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The potential benefit of a Tram-Train solution is that it would eliminate the need for people travelling through the city centre to change at the railway station. How could a tram-train service work in practice?
FIT estimates that if passengers show up and catch the next train, as people do on a frequent network, over 85% of southbound travellers wishing to go beyond the railway station will have to transfer. Alternatively, if people wishing to go beyond the railway station wait for the next through train to avoid a transfer, it will be full.
The maximum capacity of an on-street light rail service is about 10,000 passengers per hour. Anything higher requires grade separation, to avoid creating unacceptable delays for other road users. The practical maximum frequency for an at-grade light rail line is about 20 vehicles per hour.
Railway ridership is currently 15,000 passengers per hour and growing. There are 30 trains per hour on the main line and 4 per hour on the Johnsonville line.
A two-car Matangi can carry 1090 passengers, or 930 on an 85% full basis, 2790 passengers in a six-car set.
Assume that 72 metre tram-trains are about the same as a Siemens Avenio, carrying 540 passengers, and run 85% full on average (460 passengers, crowding slows the route too much). This gives an on-street capacity of 9200 passengers per hour. In practice, the maximum length may be 63 metres, as Auckland has adopted, but let us be generous; the maximum vehicle length under the German BOStrab regulations, the on-street basis of tram-train, is 75 metres.
A logical operating approach would be one tram-train carrying 460 people, one Matangi carrying 2790 passengers. The tram-trains run through; the Matangis terminate at the station. This is beginning to resemble the old recipe for rabbit pie: one rabbit, one horse.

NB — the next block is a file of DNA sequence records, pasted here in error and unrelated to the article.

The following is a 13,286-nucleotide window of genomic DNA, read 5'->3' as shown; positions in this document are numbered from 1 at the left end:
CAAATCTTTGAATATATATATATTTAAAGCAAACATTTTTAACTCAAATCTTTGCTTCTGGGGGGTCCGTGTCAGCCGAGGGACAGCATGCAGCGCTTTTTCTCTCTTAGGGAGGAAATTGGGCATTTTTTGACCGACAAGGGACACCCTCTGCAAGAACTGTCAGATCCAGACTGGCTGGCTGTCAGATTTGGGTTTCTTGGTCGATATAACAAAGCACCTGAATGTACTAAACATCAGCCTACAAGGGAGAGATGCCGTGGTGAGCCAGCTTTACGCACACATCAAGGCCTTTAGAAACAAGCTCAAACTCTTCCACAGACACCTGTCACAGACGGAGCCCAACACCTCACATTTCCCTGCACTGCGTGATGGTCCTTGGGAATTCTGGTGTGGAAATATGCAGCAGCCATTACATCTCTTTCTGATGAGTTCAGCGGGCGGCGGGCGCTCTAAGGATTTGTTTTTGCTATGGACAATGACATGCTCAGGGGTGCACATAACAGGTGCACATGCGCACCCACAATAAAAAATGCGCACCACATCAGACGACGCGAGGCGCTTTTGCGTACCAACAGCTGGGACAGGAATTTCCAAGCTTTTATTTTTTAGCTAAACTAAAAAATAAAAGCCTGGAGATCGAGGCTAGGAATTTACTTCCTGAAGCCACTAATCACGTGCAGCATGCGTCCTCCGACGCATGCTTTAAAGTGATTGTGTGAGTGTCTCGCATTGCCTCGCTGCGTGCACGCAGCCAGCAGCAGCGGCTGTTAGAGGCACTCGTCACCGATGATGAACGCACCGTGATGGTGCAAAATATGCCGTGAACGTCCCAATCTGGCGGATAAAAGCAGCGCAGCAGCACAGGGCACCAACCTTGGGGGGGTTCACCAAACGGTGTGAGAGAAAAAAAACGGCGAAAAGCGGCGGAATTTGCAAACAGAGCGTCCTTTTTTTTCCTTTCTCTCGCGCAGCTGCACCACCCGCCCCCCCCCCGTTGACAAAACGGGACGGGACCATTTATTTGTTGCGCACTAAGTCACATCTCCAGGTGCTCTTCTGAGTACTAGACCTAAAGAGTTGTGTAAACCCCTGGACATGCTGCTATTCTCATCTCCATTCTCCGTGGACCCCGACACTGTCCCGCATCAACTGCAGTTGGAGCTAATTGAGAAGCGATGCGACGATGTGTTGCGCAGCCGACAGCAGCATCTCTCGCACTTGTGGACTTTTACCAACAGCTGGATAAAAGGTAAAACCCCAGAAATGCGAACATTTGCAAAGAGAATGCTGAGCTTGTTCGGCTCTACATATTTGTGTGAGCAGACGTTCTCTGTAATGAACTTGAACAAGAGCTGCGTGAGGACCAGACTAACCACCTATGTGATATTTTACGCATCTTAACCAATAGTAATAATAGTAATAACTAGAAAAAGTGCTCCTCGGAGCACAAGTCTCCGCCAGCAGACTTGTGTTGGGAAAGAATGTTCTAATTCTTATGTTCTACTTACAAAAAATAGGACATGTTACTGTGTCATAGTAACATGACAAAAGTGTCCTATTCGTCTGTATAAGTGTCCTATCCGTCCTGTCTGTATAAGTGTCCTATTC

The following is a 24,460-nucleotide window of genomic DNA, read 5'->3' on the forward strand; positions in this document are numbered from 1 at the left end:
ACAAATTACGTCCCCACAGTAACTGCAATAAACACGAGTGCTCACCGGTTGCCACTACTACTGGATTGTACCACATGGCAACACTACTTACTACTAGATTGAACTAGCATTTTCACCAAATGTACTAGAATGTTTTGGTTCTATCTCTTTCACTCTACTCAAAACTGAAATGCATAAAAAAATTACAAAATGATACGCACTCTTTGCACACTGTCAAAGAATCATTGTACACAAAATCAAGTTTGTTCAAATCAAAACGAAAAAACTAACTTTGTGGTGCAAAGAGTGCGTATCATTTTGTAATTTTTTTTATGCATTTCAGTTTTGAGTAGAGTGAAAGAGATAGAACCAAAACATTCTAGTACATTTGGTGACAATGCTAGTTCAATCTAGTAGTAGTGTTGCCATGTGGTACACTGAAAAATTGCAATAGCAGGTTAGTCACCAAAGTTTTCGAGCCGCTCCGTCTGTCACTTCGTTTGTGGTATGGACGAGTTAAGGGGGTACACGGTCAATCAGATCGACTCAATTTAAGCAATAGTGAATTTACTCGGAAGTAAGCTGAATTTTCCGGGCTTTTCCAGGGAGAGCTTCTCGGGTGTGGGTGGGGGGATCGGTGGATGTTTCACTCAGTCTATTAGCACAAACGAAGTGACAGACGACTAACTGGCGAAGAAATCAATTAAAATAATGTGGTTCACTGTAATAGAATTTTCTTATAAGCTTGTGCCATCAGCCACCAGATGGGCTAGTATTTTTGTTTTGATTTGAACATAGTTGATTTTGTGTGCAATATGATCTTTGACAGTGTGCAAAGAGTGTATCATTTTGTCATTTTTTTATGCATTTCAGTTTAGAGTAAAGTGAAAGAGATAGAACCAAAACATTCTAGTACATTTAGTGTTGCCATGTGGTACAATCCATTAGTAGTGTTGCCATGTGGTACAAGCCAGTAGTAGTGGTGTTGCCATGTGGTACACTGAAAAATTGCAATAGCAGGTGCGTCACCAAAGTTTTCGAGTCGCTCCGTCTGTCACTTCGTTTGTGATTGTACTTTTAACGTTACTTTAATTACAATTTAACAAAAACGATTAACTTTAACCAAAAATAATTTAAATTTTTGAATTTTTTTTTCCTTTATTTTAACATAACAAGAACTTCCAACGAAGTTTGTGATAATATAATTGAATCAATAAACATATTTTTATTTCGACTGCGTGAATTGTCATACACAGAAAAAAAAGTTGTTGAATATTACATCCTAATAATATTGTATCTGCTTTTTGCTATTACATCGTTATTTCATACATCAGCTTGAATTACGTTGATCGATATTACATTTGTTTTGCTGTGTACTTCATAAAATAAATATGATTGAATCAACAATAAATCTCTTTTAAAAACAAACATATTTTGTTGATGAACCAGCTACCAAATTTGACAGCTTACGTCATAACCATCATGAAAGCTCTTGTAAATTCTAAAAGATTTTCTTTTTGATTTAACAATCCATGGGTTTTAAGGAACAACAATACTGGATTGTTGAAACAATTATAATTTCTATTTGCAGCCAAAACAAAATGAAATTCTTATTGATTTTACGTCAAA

Some arithmetic shows that the Matangis are carrying 86% of the passengers. This means that:
However, Matangis are capable of coupling up into 8 car sets: capacity 3720 passengers. So another option is 8-car Matangis and longer platforms. This is a cheap way to increase capacity, because the Matangis are already available. It pushes the rabbit pie ratio down a bit, but not too far, and it pushes capacity up by another 930 passengers on each of 15 Matangis an hour: say 14,000 pass/hr.
In this case, about 89% of passengers wishing to go beyond the railway station will have to transfer.
In principle, we could schedule the shorter tram-train to “shadow” the longer Matangi, say running 2 minutes behind. This would make it more attractive for people going beyond the railway station to wait for a through-running train, without it filling up with other passengers. In practice, this is easier said than done and impractical on the Johnsonville line.
These difficulties all arise from the constraints an on-street light rail line imposes. There is a solution, but it’s expensive: build a metro-style, grade-separated light rail line on its own dedicated right-of-way. This would run underground through the city centre, then elevated through the inner suburbs, at grade in the outer suburbs to the airport. We could then make a tram-train solution work, but at a price: grade-separated light rail costs about twice as much per km as at-grade.
That is, for the price of a metro line from the railway station to the airport, we could build an at-grade line to the airport and convert the Johnsonville line to low-floor light rail.